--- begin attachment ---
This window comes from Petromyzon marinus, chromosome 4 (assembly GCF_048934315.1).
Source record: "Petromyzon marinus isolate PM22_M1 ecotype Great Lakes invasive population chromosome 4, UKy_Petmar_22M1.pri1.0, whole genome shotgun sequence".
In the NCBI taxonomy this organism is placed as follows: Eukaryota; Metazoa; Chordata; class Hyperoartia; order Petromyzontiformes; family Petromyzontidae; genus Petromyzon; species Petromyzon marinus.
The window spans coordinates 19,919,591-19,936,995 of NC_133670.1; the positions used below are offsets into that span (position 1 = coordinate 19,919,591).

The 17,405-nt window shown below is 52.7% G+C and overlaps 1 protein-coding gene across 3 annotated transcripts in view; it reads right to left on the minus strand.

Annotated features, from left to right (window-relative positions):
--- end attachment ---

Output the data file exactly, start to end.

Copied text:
This window comes from Petromyzon marinus, chromosome 4 (assembly GCF_048934315.1).
Source record: "Petromyzon marinus isolate PM22_M1 ecotype Great Lakes invasive population chromosome 4, UKy_Petmar_22M1.pri1.0, whole genome shotgun sequence".
In the NCBI taxonomy this organism is placed as follows: Eukaryota; Metazoa; Chordata; class Hyperoartia; order Petromyzontiformes; family Petromyzontidae; genus Petromyzon; species Petromyzon marinus.
The window spans coordinates 19,919,591-19,936,995 of NC_133670.1; the positions used below are offsets into that span (position 1 = coordinate 19,919,591).

The 17,405-nt window shown below is 52.7% G+C and overlaps 1 protein-coding gene across 3 annotated transcripts in view; it reads right to left on the minus strand.

Annotated features, from left to right (window-relative positions):